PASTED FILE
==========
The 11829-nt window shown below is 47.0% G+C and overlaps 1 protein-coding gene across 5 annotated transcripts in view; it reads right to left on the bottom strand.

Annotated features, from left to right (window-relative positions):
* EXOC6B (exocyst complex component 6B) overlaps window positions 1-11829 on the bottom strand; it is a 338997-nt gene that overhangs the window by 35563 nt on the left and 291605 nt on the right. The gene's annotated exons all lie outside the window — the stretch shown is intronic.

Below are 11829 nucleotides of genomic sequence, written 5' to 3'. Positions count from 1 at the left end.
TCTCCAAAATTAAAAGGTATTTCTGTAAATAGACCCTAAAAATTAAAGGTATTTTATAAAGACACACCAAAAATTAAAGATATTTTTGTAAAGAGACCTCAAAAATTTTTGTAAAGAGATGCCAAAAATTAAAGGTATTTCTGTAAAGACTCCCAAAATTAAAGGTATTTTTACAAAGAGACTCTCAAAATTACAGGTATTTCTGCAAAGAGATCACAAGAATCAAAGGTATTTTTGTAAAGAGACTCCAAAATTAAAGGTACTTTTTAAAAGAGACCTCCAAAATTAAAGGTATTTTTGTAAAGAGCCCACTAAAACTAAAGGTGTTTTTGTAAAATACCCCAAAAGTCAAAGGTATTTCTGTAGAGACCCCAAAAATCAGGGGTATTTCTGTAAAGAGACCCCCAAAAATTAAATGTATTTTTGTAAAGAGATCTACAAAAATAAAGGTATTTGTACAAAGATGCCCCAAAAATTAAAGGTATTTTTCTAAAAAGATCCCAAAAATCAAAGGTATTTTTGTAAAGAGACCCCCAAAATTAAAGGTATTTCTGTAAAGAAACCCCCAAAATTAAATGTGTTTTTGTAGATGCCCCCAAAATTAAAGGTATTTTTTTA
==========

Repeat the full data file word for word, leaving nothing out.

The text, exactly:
The 11829-nt window shown below is 47.0% G+C and overlaps 1 protein-coding gene across 5 annotated transcripts in view; it reads right to left on the bottom strand.

Annotated features, from left to right (window-relative positions):
* EXOC6B (exocyst complex component 6B) overlaps window positions 1-11829 on the bottom strand; it is a 338997-nt gene that overhangs the window by 35563 nt on the left and 291605 nt on the right. The gene's annotated exons all lie outside the window — the stretch shown is intronic.

Below are 11829 nucleotides of genomic sequence, written 5' to 3'. Positions count from 1 at the left end.
TCTCCAAAATTAAAAGGTATTTCTGTAAATAGACCCTAAAAATTAAAGGTATTTTATAAAGACACACCAAAAATTAAAGATATTTTTGTAAAGAGACCTCAAAAATTTTTGTAAAGAGATGCCAAAAATTAAAGGTATTTCTGTAAAGACTCCCAAAATTAAAGGTATTTTTACAAAGAGACTCTCAAAATTACAGGTATTTCTGCAAAGAGATCACAAGAATCAAAGGTATTTTTGTAAAGAGACTCCAAAATTAAAGGTACTTTTTAAAAGAGACCTCCAAAATTAAAGGTATTTTTGTAAAGAGCCCACTAAAACTAAAGGTGTTTTTGTAAAATACCCCAAAAGTCAAAGGTATTTCTGTAGAGACCCCAAAAATCAGGGGTATTTCTGTAAAGAGACCCCCAAAAATTAAATGTATTTTTGTAAAGAGATCTACAAAAATAAAGGTATTTGTACAAAGATGCCCCAAAAATTAAAGGTATTTTTCTAAAAAGATCCCAAAAATCAAAGGTATTTTTGTAAAGAGACCCCCAAAATTAAAGGTATTTCTGTAAAGAAACCCCCAAAATTAAATGTGTTTTTGTAGATGCCCCCAAAATTAAAGGTATTTTTTTA